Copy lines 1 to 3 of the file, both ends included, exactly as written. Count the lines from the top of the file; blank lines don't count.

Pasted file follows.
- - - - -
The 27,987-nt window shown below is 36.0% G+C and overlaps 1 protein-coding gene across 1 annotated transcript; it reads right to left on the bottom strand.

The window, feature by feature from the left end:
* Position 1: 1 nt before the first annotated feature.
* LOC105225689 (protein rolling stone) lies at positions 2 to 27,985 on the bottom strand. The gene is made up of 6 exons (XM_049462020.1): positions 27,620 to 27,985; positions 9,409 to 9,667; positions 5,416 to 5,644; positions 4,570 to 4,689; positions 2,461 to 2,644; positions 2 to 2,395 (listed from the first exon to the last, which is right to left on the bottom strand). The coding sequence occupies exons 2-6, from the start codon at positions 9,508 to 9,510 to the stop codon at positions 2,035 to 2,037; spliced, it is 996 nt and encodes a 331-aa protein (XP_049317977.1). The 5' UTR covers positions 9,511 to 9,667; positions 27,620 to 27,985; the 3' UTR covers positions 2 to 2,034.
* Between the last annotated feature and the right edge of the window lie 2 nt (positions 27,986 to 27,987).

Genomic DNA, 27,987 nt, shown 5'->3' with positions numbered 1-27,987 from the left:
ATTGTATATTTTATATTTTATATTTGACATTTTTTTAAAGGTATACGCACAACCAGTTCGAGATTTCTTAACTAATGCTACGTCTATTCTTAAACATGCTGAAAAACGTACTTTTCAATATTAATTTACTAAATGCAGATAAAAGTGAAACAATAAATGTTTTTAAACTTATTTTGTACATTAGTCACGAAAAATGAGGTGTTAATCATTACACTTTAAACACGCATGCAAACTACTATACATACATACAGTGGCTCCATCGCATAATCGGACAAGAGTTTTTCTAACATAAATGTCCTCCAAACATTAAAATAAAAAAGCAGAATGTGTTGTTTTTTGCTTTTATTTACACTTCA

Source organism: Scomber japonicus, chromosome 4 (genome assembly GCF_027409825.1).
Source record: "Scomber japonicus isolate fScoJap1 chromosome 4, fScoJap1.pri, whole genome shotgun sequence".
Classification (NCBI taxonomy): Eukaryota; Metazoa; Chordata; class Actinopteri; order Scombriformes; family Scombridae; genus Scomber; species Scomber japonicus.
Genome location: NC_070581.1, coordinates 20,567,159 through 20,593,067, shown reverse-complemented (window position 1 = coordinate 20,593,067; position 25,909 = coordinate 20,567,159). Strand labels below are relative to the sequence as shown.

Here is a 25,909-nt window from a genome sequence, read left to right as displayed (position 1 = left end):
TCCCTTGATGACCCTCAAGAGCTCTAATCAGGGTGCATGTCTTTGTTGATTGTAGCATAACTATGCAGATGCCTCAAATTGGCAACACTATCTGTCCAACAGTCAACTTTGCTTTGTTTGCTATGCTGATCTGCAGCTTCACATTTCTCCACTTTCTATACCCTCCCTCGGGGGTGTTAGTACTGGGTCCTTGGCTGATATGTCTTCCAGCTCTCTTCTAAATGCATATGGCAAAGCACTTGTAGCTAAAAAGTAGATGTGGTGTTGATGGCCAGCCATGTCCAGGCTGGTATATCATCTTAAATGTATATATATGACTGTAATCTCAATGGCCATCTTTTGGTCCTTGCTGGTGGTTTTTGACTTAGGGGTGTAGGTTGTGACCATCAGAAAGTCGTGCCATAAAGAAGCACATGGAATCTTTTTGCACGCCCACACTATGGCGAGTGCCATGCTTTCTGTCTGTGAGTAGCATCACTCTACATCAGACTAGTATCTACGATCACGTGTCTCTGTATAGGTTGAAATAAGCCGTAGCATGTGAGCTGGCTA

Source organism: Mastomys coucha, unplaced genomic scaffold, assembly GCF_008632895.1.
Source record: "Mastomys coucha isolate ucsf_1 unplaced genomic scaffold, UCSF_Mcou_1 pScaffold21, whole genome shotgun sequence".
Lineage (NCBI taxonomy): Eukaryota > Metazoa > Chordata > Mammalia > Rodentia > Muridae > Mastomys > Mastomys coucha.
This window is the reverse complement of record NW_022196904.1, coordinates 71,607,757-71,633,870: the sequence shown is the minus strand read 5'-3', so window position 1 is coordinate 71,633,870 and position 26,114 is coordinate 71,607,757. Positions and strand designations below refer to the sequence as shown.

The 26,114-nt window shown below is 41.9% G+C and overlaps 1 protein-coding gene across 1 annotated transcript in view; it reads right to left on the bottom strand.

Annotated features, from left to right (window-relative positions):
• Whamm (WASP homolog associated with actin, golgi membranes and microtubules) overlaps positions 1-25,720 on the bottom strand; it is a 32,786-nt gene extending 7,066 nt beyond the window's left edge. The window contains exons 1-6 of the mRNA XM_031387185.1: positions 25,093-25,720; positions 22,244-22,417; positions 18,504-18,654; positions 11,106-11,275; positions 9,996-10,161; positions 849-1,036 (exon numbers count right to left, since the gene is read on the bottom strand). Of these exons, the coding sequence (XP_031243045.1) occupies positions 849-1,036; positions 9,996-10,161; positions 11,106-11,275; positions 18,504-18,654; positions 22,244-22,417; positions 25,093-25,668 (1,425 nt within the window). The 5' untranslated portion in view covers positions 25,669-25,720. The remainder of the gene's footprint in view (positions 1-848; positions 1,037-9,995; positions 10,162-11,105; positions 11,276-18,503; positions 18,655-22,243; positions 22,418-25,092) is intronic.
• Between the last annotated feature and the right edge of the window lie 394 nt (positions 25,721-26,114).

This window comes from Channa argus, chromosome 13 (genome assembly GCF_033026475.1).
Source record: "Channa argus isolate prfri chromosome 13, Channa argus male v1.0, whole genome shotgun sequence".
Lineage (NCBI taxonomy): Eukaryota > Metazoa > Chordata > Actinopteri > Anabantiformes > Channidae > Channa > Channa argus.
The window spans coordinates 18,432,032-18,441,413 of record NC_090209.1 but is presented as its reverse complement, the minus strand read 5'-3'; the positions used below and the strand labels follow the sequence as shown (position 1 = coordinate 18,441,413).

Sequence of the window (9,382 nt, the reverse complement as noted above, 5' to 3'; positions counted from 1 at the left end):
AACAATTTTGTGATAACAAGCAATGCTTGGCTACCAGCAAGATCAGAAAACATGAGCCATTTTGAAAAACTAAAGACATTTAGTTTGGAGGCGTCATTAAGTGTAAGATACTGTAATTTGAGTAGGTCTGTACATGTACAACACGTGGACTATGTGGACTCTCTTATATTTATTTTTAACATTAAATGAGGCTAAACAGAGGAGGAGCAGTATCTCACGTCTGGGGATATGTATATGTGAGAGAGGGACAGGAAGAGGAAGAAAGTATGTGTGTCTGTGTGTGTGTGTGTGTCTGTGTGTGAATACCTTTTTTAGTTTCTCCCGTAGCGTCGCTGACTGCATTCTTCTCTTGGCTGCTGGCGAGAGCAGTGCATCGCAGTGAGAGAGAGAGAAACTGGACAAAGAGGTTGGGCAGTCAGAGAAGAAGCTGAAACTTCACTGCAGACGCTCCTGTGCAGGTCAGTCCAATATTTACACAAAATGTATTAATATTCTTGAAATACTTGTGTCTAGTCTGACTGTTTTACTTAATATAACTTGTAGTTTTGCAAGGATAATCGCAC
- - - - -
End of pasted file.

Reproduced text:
The 27,987-nt window shown below is 36.0% G+C and overlaps 1 protein-coding gene across 1 annotated transcript; it reads right to left on the bottom strand.

The window, feature by feature from the left end:
* Position 1: 1 nt before the first annotated feature.